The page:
By RAELYNN RICARTE
News staff writer
May 24, 2006
Hood River County’s Memorial Day ceremony begins at 9:45 a.m. on Monday and includes a Cascade Locks soldier who is recovering from wounds sustained in Iraq.
Army Private First Class Nolan Howell closes the event by placing a poppy wreath at the base of the Veterans Cenotaph. A member of the Hood River Valley High School band will play Taps during this exercise.
Prior to that action, Howell will read off the names of three new additions to the Walk of Honor. Plaques listing these individuals have been added to the 51 already installed along the cement path.
Veterans Service Officer Linda Adams established the Walk of Honor in 2001 as a tribute to military personnel lost at sea or with ashes scattered in other locations.
Howell, 21, was injured during the early morning hours of April 8 when his military unit in Iraq came under enemy fire. The Army medic underwent two major surgeries that same day to remove shrapnel that had penetrated the bicep of his right arm and lodged in his chest. He also sustained wounds to the right side of his torso, including his shoulder, face and neck.
Howell, who was awarded the Purple Heart for his battlefield injuries, is recovering at home with his wife, Katani, and son Braedan.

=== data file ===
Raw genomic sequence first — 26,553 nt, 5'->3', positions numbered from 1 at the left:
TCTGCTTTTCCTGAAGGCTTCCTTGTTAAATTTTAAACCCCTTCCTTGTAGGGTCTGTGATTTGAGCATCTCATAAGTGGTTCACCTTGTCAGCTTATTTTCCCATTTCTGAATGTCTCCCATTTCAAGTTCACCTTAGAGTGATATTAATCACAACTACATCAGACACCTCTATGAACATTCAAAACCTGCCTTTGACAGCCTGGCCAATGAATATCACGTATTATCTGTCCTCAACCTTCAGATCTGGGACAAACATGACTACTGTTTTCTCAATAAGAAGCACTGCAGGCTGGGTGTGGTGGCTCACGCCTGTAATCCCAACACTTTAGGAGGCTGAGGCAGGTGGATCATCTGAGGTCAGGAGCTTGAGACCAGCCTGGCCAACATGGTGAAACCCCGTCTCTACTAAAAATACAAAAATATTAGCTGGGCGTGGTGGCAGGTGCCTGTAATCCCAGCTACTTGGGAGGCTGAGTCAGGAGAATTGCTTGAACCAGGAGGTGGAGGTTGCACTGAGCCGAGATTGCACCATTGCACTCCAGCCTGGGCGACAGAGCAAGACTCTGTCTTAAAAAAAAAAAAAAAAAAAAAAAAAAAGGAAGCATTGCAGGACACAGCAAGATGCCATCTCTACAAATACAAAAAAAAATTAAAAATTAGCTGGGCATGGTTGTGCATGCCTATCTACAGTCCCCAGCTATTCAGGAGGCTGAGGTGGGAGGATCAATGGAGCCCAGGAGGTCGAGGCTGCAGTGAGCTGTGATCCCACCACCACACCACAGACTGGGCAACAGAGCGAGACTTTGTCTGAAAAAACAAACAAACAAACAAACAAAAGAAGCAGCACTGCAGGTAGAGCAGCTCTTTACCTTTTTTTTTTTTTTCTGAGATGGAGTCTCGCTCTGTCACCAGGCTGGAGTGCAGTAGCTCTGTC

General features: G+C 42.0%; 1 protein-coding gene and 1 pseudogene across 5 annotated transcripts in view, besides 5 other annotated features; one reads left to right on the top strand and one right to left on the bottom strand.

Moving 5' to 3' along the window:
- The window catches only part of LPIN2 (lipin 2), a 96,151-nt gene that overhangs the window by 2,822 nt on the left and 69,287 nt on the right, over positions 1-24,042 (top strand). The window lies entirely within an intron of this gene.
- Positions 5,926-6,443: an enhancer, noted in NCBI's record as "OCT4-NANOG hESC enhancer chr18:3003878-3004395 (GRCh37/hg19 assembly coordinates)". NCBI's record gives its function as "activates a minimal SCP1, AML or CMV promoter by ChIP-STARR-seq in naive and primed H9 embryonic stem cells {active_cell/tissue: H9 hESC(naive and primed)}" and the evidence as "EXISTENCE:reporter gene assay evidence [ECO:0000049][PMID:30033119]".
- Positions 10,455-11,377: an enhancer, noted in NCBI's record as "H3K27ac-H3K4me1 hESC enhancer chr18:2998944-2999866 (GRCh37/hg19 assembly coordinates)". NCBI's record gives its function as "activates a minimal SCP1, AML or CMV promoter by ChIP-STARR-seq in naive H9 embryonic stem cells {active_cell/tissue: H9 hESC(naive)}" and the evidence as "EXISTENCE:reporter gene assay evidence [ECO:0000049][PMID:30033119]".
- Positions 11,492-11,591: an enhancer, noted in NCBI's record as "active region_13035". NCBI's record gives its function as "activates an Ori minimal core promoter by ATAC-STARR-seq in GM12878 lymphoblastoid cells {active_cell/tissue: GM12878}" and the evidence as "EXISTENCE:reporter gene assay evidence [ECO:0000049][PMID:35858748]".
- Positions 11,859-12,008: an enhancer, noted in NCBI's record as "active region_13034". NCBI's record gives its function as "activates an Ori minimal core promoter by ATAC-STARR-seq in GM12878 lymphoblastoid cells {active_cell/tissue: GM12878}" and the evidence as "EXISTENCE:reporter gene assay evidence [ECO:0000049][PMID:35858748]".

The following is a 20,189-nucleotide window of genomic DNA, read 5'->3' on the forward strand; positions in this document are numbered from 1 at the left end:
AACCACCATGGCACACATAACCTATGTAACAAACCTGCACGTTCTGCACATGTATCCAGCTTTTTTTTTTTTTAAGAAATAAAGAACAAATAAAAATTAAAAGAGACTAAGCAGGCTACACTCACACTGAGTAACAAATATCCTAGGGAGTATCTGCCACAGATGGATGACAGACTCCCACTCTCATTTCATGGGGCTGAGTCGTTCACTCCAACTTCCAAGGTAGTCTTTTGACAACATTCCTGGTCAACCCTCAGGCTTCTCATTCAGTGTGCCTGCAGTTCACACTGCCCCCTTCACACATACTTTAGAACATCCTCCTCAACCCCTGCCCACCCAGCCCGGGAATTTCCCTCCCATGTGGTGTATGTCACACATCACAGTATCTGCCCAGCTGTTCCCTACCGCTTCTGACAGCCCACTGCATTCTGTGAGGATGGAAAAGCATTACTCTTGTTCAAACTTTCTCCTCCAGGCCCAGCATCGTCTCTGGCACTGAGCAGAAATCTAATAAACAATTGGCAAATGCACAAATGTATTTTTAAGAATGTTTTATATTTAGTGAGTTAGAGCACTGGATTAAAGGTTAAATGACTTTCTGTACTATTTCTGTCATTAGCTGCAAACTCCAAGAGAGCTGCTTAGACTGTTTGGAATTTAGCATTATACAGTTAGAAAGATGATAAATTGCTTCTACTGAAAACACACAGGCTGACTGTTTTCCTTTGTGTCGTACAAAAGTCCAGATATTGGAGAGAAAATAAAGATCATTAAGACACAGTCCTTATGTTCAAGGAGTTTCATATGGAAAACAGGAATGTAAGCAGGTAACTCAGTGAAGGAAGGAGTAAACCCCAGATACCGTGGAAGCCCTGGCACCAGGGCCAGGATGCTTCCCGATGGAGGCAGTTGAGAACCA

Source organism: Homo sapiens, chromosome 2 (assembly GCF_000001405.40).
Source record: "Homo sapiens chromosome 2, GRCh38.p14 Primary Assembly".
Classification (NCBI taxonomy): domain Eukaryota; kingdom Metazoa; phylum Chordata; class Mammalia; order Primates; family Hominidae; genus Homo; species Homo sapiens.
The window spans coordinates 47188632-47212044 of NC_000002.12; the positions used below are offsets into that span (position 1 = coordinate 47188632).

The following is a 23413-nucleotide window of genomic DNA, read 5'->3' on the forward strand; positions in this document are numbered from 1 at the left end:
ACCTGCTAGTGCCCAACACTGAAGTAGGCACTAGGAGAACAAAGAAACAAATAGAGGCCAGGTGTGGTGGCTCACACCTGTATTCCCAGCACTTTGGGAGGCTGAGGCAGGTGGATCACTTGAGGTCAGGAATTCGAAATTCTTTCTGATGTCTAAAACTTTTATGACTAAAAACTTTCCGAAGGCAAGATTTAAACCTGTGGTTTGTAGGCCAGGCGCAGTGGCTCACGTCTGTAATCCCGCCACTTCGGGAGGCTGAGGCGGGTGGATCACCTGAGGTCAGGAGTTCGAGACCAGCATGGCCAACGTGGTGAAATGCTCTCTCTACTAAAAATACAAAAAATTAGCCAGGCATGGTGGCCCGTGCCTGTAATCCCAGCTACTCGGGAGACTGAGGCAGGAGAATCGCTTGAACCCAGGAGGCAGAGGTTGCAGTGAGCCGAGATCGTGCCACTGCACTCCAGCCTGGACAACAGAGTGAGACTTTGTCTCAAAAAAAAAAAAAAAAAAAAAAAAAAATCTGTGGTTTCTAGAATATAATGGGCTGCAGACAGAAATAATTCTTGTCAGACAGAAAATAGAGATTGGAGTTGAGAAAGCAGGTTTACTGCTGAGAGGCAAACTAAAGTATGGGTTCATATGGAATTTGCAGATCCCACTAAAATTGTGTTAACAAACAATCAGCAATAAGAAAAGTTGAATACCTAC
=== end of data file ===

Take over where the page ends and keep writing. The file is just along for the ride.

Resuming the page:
His father, Rev. Don Howell from Cascade Chapel Assembly of God Church, will provide the invocation and benediction at the beginning and end of the service.
The 2006 program opens with the historical parade from the south side of Down Manor through the north gate into the cemetery. Brookside Drive will close temporarily to traffic for crossing by veterans, auxiliary members, representatives from community organizations and residents.
Hood River Mayor Linda Streich then takes the podium about 10 a.m. as Mistress of Ceremonies and introduces other participants. She will also announce the names of service groups, businesses and individuals providing floral tributes to honor members of the armed forces.
The keynote speaker will be retired Army Command Sgt. Gerald Schleining. When he stepped down from 24 years of active duty in 1987, Schleining was at the highest possible enlisted rank. The highly decorated soldier, who resides in Gresham, then went to work on behalf of military personnel as the Department of Oregon Veterans Service Officer for the American Legion.
Included on the program roster is the band, which will play the National Anthem and other patriotic selections. A rifle salute will be given by Honor Guard of the Hood River National Guard Armory.
The Guard, Legion and Veterans of Foreign Affairs are once again setting up the traditional World War II field memorial. The rifle with a pair of empty boots and helmet is reminiscent of markers that were put in by mass graves on the battlefields of Europe.